Our View: Progress made but there’s more work to be done | SteamboatToday.com

Our View: Progress made but there’s more work to be done

— A perfect alcohol compliance check last week shows how far the city and liquor license holders have come in a little more than a year.

Now, we hope the city can capitalize on its success in this area and pursue more steps to curb underage alcohol abuse. Specifically, the city continues to pursue “shoulder-tapping” checks and implement an ordinance aimed at adults who host parties where underage drinking occurs.

During alcohol compliance checks, police send teenagers into stores and restaurants to test whether the teens are able to purchase alcoholic beverages. During a compliance check last September, nine of 11 stores failed. That alarming failure rate prompted the City Council to create an administrative hearing process for businesses that fail compliance checks. Those businesses now must appear before the council, the city’s liquor licensing authority. At the hearings, the council can suspend or revoke liquor licenses, penalties that are much tougher than the punishment businesses faced in the judicial system.

Last December, six of 16 stores failed compliance checks. But in May, after the first suspensions under the city’s new ordinance had been issued, 12 of 13 businesses passed the compliance check. In June, five of six passed the compliance check.

Finally, last Thursday, the city conducted a compliance check at 16 businesses and all 16 passed. That puts this year’s compliance rate at 33 of 35 stores, which is much higher than the 12 of 27 that passed the checks last fall.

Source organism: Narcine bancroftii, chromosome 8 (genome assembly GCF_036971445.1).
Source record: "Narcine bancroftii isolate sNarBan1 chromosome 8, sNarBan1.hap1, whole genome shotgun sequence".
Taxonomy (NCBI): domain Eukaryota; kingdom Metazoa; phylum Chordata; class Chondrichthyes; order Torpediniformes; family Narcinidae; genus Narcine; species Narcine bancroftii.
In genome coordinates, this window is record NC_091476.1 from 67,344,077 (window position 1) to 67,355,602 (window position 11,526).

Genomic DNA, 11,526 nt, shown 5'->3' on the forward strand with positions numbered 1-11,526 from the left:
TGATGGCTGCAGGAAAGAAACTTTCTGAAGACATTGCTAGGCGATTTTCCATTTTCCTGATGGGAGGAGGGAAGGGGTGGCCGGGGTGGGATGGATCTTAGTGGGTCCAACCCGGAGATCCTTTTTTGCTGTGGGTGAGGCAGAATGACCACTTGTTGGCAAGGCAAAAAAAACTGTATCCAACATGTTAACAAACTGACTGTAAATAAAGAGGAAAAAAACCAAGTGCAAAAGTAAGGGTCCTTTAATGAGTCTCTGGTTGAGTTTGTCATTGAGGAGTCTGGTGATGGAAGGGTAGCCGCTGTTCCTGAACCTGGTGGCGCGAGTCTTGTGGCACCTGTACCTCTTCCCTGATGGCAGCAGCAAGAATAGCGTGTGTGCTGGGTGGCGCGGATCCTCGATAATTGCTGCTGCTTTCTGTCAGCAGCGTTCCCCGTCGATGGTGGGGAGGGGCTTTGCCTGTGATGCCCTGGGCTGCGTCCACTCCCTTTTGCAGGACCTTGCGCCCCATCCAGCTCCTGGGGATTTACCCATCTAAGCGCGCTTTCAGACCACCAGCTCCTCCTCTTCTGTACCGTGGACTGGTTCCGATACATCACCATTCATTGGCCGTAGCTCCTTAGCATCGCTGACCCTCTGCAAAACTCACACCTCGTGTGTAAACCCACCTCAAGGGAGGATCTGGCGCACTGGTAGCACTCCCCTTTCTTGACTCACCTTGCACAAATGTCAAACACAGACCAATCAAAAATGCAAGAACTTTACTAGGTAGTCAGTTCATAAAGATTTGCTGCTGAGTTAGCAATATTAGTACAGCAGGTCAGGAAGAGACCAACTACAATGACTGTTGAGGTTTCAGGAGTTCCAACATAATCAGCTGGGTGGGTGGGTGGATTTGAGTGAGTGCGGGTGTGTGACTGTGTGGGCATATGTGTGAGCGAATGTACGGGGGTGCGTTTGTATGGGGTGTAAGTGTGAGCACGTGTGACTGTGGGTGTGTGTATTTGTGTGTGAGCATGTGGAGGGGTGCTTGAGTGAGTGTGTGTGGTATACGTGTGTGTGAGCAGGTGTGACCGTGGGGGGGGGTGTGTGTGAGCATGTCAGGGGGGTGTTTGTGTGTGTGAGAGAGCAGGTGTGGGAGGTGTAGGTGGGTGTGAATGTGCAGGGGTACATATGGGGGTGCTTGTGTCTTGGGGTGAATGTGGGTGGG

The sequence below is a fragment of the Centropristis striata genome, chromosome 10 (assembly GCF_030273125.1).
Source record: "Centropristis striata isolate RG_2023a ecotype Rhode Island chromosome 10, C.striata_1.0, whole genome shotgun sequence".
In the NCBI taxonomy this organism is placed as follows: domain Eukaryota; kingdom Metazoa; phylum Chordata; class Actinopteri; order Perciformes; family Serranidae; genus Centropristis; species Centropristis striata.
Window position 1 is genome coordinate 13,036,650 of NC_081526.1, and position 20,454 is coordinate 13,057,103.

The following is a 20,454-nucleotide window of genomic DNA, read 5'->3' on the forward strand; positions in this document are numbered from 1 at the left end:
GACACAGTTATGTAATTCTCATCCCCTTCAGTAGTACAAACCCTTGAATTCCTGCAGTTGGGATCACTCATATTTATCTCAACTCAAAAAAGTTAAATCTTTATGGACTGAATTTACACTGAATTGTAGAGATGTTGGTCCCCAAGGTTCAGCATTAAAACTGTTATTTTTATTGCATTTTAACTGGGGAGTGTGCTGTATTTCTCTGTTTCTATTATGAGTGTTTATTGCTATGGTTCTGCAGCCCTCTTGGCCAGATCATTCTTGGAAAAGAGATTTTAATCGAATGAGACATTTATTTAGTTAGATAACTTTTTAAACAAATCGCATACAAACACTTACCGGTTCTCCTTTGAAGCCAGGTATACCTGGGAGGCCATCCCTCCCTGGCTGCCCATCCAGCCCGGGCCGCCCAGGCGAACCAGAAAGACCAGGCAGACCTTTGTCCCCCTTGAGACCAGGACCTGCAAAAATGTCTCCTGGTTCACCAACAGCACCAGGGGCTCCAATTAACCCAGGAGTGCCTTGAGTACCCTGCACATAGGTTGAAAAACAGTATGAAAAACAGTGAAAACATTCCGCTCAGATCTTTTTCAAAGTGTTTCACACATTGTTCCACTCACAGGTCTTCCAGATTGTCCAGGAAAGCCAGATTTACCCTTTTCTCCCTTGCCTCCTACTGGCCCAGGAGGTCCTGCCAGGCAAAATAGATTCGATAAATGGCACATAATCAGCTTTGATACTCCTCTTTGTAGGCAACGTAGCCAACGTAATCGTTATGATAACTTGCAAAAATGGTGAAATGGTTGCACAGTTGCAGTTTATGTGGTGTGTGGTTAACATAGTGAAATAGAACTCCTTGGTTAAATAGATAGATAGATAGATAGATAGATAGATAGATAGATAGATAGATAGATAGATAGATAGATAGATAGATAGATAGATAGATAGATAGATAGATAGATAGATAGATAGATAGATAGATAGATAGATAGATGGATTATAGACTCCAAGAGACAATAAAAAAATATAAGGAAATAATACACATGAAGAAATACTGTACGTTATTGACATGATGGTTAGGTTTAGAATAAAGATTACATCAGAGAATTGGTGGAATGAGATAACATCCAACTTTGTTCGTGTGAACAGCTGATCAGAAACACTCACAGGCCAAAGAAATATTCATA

But it would be naÃive to believe that getting liquor stores and restaurants to check IDs more aggressively is enough to curb underage drinking in our community.

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Don’t believe us? Consider the shoulder-tapping check police conducted last Thursday. In this test, teens ask adults outside of a liquor store to buy alcohol for them. During Thursday’s test, two men – one 21, the other 41 – willingly bought alcohol for the teens. Both were arrested.

Such checks are an effective way to send the message to adults that buying alcohol for teens in Steamboat Springs won’t be tolerated.

And the City Council should take a closer look at a proposed “social host” ordinance. The ordinance would give police a tool that they could use to cite adults who own the property where parties that involve underage drinking occur. The citations would require the adults to appear before a municipal judge and would likely involve a hefty fine.

City Council members were not receptive to the ordinance last week – they called it invasive, confusing and unclear. But rather than giving up on the ordinance, we would hope the council looks for ways to revise it. Certainly the ordinance’s concept has merit.

How many minors get their first drinks at home? How many minors are introduced to alcohol at a party at another teen’s home? How many minors successfully entice an adult to buy alcohol for them? The city – through more shoulder-tap checks and the social host ordinance – has the chance to really start to make progress on this issue.

We salute the city and alcohol vendors for the strides they have made in preventing the sale of alcohol to minors. But the council should also remember that checking IDs is just one battle in a larger war that we are a long way from winning.